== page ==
Presentation on theme: "Development Part 5: Industrial Suburb and Ethnicity David A. Lanegran Geography Department Macalester College Geography of the Twin Cities."— Presentation transcript:
Development Part 5: Industrial Suburb and Ethnicity David A. Lanegran Geography Department Macalester College Geography of the Twin Cities
Gate to St. Paul Union Stockyards. In 1885, the expansion of the cattle industry on the northern plains caused the Cattlemen's Associations to request larger and better livestock transfer facilities and slaughter houses in the Twin Cities. The first yards located in the St. Anthony Park industrial area of midway was too small, and the owners were unwilling to invest in upgrades. As a result, the developer A. P. Stickney developed huge stockyards in what became the city of South St. Paul.
This old post card depicts the exchange building in South St. Paul. This building housed the commission companies that sold the producers' livestock to the meat packers and made money by charging a commission on all the sales. The stockyards were essentially a very large auction with several meat packing companies such as Swift, Armour, Rifkin, Cudahy, Hormel and smaller companies biding for livestock.
Stickney and his associates built huge stockyards but did not build a town to house workers, nor did they build the slaughter houses. Here we see the main street in South St. Paul in about The large buildings are the commission building, a bank and a department store.
As the livestock industry expanded during the 20th Century, South St. Paul became the second largest stockyards in the United States and therefore the world. The pens hold animals awaiting sale; Swift Packinghouse (slaughter house) is visible at the north end of the stockyards.
The livestock business was somewhat seasonal. Here we see the huge flocks of sheep that were shipped via trains from the high plains during the fall. Hogs are visible in the covered pens along the alley way.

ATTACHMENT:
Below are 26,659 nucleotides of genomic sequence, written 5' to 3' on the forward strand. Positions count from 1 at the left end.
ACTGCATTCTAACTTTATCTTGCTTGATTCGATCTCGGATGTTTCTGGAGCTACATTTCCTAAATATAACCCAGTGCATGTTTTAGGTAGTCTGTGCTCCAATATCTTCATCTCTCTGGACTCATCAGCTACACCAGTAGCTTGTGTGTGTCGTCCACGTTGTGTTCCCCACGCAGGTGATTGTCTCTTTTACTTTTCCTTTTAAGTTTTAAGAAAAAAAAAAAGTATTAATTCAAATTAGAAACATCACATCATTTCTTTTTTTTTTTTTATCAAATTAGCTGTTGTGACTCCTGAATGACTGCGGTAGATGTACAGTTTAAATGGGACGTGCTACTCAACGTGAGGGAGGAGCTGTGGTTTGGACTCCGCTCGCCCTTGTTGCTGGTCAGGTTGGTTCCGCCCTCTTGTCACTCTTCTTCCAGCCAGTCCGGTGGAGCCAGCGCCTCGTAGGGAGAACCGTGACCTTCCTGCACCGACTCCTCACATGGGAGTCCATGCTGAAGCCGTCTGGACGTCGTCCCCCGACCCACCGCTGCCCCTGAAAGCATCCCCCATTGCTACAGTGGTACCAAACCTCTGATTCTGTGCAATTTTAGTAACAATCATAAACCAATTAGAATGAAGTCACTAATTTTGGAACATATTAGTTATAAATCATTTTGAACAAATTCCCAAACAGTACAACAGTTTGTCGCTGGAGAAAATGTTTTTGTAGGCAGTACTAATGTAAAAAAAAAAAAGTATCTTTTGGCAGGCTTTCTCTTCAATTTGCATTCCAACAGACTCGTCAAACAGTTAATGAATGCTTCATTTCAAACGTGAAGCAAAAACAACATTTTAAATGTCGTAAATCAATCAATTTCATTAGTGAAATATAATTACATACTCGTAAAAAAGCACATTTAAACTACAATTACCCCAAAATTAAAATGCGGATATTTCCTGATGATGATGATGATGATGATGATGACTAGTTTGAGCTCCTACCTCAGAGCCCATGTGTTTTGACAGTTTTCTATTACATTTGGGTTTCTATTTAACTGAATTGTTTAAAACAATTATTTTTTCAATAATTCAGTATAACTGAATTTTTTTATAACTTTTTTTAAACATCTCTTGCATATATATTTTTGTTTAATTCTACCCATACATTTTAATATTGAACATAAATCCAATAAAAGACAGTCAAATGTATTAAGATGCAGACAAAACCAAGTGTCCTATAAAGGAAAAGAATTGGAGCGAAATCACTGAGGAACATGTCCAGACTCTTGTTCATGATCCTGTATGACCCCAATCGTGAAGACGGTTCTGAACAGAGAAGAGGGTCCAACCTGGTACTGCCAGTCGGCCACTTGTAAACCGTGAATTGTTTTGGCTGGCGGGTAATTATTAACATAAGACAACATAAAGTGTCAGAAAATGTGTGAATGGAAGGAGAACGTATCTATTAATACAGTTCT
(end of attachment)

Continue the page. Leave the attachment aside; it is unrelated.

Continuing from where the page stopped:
This rare photo, taken from inside a packing house at the turn of the century, shows hog carcasses cooling.
Here we see some of the special livestock operations that developed around the large slaughterhouse. This is the Luers Dairy cow sale barn. Swift's barn is in the background.
This photo shows the development of the commercial strip adjacent to the stockyards and railroad yards.
There were not enough people living in the upper Midwest to operate the huge stockyards and slaughterhouse complex built in South St. Paul. Therefore, labor was recruited in industrial cites in the eastern United States and in Europe. The labor recruiters went to the empires of eastern and southeastern Europe to recruit workers. Because the slaughtering operation was based on traditional agricultural craft activities, many Europeans could move from village life to the industrial city and use their existing skills. Here we see the Romanian Orthodox Church built in 1924 on the hill above the stockyards.
This is the front door of St. Sava Serbian Orthodox Church built in It took the small Serbian community several years to build their own facility.
A close-up view of St. Sava Serbian Orthodox Church.
Similar to many other immigrant groups, the Croatian community built an ethnic-based organization to provide insurance and cultural support for its members.
The Croatians were Roman Catholic, so they did not build their own church. Instead they built a social hall that now serves the entire community.
The Serbians also built a social hall, one block from the Croatian Hall, but the community's small size prevented the community from supporting the Hall.